Reconstructing Quaternary landscapes and hydrology from soil survey maps

Miller, Bradley
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This study was done to investigate the pre-settlement condition of the southern Des Moines Lobe landscape, with particular interest in the hydrological function of depressional wetlands. Soil survey maps were used to identify the soil formation environment from soil properties observed today. Understanding the factors of soil formation and geomorphology allows historical reconstructions of the landscape, hydrology, wildlife habitat, and potentially other areas of interest. This study interpreted and managed soil survey data to efficiently create a Quaternary geologic map, identify the extents of historical depressional wetlands, deduce information about the water budget of these wetlands, and estimate the region's non-contributing area. The Quaternary geologic map produced from the categorized soil map units added resolution and qualitatively showed close agreement with currently available Quaternary geologic maps.

Comparison of depressional wetland soil extents with mapped existing wetlands in the National Wetland Inventory showed that 98.5% of the depressional wetland area from the Des Moines Lobe of Iowa has been drained. Watershed to wetland area ratio was used as an indicator of the wetland water budget. Despite the potential of landscape to influence the watershed to wetland area ratio, climate showed a generally smooth trend. Of the climate components, evaporation showed the strongest effect. This illustrates the dominant role that evaporation has on the hydrology of depressional wetlands and this landscape. Geographic information systems (GIS) methods were used to produce a consistent and reproducible delineation of the region's non-contributing area. Using this method, a map of the non-contributing area of the southern Des Moines Lobe was created that showed that 60% of the area was historically non-contributing.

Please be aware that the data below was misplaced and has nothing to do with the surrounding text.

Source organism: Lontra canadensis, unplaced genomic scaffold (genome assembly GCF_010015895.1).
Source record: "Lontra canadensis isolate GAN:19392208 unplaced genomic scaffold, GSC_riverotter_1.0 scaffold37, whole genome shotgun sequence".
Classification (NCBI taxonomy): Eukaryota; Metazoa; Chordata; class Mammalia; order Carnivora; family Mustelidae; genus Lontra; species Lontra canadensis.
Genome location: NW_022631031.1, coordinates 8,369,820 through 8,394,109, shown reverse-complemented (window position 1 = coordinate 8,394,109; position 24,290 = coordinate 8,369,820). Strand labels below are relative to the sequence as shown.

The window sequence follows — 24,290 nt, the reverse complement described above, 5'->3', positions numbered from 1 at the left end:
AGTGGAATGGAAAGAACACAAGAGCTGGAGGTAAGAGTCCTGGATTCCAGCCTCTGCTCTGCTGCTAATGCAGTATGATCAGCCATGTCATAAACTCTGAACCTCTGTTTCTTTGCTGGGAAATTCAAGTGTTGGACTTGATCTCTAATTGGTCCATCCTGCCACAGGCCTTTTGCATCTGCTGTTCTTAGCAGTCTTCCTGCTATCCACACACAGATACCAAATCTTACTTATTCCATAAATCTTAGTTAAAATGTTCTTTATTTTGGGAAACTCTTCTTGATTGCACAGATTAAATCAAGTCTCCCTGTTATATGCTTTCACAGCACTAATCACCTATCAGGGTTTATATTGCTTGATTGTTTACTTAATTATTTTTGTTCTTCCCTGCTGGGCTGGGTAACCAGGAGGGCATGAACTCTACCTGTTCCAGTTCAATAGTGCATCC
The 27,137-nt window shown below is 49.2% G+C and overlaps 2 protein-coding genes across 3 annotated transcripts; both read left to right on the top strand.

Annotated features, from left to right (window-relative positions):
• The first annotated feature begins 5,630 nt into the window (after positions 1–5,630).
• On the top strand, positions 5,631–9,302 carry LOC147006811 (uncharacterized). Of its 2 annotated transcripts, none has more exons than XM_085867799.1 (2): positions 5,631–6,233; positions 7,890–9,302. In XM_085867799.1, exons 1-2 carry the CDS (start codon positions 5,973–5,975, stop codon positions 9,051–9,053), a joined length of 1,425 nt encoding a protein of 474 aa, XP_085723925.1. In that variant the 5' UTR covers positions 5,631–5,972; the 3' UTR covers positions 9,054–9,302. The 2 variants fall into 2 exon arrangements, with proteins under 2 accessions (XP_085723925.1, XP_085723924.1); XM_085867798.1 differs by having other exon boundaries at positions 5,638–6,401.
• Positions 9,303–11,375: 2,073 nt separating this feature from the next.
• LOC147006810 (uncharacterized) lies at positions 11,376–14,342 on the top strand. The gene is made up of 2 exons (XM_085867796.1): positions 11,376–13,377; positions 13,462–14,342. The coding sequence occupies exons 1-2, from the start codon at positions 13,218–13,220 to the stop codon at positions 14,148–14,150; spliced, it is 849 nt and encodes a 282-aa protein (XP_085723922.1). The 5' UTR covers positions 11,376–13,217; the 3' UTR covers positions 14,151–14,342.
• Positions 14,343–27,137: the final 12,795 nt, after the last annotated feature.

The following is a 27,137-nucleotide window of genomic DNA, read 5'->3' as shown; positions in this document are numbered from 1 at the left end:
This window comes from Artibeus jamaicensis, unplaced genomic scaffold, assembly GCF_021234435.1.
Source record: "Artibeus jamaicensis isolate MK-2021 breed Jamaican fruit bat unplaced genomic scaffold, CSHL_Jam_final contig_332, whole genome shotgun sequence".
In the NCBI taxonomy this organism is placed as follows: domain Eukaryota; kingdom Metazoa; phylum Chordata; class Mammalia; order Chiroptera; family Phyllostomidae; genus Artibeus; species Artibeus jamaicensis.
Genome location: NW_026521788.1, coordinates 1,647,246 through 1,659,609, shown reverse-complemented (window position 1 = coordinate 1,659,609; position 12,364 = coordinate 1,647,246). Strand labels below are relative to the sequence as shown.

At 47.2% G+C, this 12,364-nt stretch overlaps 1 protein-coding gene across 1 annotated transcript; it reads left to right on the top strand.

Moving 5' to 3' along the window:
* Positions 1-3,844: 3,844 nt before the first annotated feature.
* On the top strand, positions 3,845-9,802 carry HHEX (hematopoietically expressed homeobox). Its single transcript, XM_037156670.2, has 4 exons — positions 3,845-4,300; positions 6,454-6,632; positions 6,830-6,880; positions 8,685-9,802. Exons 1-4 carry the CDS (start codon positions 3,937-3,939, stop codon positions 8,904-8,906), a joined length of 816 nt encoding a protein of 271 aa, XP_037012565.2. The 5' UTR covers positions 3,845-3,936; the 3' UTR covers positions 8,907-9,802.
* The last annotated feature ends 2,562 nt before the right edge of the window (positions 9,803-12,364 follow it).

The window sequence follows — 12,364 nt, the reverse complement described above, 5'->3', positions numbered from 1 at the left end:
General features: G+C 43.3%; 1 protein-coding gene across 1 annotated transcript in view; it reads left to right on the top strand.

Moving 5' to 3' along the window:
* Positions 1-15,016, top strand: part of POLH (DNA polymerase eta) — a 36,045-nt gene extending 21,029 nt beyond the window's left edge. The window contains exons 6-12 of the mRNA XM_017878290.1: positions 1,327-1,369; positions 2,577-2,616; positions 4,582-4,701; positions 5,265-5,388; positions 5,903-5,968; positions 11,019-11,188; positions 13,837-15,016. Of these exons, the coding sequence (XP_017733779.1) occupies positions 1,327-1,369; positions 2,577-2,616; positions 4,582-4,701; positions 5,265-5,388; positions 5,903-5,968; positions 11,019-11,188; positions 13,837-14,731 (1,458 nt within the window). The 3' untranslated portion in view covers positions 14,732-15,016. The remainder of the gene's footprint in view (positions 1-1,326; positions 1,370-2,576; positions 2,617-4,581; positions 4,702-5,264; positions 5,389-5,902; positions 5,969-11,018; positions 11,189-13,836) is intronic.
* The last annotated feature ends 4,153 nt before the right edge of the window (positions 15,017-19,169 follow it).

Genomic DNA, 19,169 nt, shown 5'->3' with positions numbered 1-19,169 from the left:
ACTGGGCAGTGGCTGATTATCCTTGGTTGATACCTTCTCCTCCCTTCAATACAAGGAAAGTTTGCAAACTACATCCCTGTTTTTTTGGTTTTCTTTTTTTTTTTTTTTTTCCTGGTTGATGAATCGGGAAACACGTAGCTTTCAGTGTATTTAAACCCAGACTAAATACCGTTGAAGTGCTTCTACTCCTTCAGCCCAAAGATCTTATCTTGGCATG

For three watersheds on the southern Des Moines Lobe, wetter climate conditions were found to increase potential percent contribution to annual stream flow from drainage of a previously non-contributing area. In these watersheds it was estimated that drainage of the whole non-contributing area had the potential to approximately double the quantity of water flowing in the respective streams. The twelve geologic zones used in this study show a parallel between time and stream network advancement except for areas affected by large quantities of water flowing in a glacial outlet river.

Soil Science, Water Resources, Ecology Evolution and Organismal Biology, Agronomy, Des Moines Lobe, Hydrology